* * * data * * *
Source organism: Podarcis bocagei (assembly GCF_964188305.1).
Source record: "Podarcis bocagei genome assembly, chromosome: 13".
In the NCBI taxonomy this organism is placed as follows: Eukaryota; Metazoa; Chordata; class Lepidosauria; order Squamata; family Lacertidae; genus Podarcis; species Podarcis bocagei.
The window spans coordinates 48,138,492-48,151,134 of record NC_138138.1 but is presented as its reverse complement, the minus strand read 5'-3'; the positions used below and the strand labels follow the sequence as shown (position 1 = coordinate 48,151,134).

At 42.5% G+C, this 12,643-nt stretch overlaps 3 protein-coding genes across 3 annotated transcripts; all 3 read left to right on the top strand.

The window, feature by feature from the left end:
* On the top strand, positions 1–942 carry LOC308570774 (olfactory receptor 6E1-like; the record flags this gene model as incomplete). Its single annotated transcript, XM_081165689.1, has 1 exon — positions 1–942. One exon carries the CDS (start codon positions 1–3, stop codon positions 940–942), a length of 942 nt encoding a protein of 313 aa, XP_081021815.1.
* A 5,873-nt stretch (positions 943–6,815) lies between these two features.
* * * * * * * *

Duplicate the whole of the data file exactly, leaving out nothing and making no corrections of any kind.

Source organism: Podarcis bocagei (assembly GCF_964188305.1).
Source record: "Podarcis bocagei genome assembly, chromosome: 13".
In the NCBI taxonomy this organism is placed as follows: Eukaryota; Metazoa; Chordata; class Lepidosauria; order Squamata; family Lacertidae; genus Podarcis; species Podarcis bocagei.
The window spans coordinates 48,138,492-48,151,134 of record NC_138138.1 but is presented as its reverse complement, the minus strand read 5'-3'; the positions used below and the strand labels follow the sequence as shown (position 1 = coordinate 48,151,134).

At 42.5% G+C, this 12,643-nt stretch overlaps 3 protein-coding genes across 3 annotated transcripts; all 3 read left to right on the top strand.

The window, feature by feature from the left end:
* On the top strand, positions 1–942 carry LOC308570774 (olfactory receptor 6E1-like; the record flags this gene model as incomplete). Its single annotated transcript, XM_081165689.1, has 1 exon — positions 1–942. One exon carries the CDS (start codon positions 1–3, stop codon positions 940–942), a length of 942 nt encoding a protein of 313 aa, XP_081021815.1.
* A 5,873-nt stretch (positions 943–6,815) lies between these two features.